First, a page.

“Look, my friend, Valery wrote a sentence that may be a motto for all life. This great poet asks a young colleague in one of his diaries where he used to write down his thoughts every morning, ‘Above all, tell me, what is your resistance for? What are you struggling against?’ I believe that this resistance has as much significance in life as progress, which bears all the creative secrets of life, as it is with resistance that we find the opportunity to become truly victorious. Resistance prioritises and selects. We have lost the idea of resistance. Resistance is not turning your back to the new. Like we did at the Sisli Mosque. Resistance is always being on the lookout, like vanguards keeping watch on the frontlines. We do not have resistance. I condemned destitution a while ago. We have no resistance against wealth either. We cannot resist anything, new or old.”
We were both aghast at the sad picture my friend had depicted. Suddenly, he started again:
“Have you ever thought that we are not the owners of the city, but merely living in it? Like guests of the government or municipality. This has been so since the beginning. If it were otherwise, would a city that has a population of two million, and where one-eighth of the total wealth and labour force of Turkey is concentrated, wait calmly, peacefully for fifteen years so that an opera hall could be built? We do not contribute to city life constructively.”
My friend seemed to have forgotten his question.
“But you were going to talk about our most difficult cause. You had even eliminated architecture as a possibility. Now you have completely forgotten it.”
“No,” he said, “I haven’t forgotten. I was going to talk about the cause of music. I got carried away. But it wasn’t so bad. I found a basis for my thoughts. I think our most important cause is that of music.”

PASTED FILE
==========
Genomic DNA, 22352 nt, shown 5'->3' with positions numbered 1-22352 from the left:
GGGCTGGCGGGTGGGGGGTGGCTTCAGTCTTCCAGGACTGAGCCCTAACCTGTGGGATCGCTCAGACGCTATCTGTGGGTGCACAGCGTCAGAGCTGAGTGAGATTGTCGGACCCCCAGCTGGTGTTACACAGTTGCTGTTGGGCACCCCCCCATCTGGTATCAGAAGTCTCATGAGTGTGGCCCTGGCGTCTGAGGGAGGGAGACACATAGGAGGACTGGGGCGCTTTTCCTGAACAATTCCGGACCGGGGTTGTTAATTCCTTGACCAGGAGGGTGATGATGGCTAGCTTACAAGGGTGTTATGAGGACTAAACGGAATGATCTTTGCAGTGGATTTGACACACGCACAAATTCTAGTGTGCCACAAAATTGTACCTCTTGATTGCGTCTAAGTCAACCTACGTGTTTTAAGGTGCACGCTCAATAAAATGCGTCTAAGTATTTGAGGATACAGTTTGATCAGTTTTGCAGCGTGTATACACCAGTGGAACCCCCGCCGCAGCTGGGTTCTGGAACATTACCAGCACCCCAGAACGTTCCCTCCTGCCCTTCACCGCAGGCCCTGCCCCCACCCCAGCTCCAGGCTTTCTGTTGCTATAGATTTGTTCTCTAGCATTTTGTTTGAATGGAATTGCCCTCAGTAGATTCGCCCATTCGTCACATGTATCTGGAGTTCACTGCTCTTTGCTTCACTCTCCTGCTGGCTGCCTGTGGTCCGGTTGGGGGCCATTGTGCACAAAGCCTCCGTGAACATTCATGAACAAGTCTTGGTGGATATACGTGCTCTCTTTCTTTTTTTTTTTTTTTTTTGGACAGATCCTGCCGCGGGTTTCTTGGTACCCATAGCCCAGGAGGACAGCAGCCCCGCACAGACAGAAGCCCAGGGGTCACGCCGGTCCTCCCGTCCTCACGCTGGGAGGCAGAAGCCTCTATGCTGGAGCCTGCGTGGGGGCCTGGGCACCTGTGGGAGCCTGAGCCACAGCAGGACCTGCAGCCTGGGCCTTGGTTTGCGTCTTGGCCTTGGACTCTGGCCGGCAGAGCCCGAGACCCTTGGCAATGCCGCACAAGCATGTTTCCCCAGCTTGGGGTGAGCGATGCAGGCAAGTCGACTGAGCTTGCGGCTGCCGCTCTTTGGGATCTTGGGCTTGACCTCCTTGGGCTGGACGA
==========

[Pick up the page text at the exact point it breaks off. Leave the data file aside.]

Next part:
Dear listeners, unfortunately my time is up. Both my friend and I had nothing to do that day. It is impossible for me to relate what we talked about among the birds, the grass, and dry leaves and the last flowers of the season in the fifteen minutes allocated to me here. We can continue this talk next month. I greet you with my best regards.
Ahmet Hamdi Tanpinar prepared this speech for the Istanbul Radio, but was unable to deliver it due to his sudden death. We have obtained this last writing of the master from Baki Süha Ediboglu.
Published 16 October 2008
Original in Turkish
Translated by Sila Okur
First published by Varlik 568, February 1962 (Turkish original); Selections from Varlik 1933-2008 (English translation)
Contributed by Varlik © Ahmet Hamdi Tanpinar / Varlik / EurozinePDF/PRINT
Commoning practices in the Anthropocene
Urban life requires that less land be developed for settlement and reduces traffic volumes. Moreover, commoning practices can provide products required on a daily basis at reduced cost, while using fewer resources and improving quality of life. Fred Frohofer argues for the restructuring of our cities and their relation to rural regions.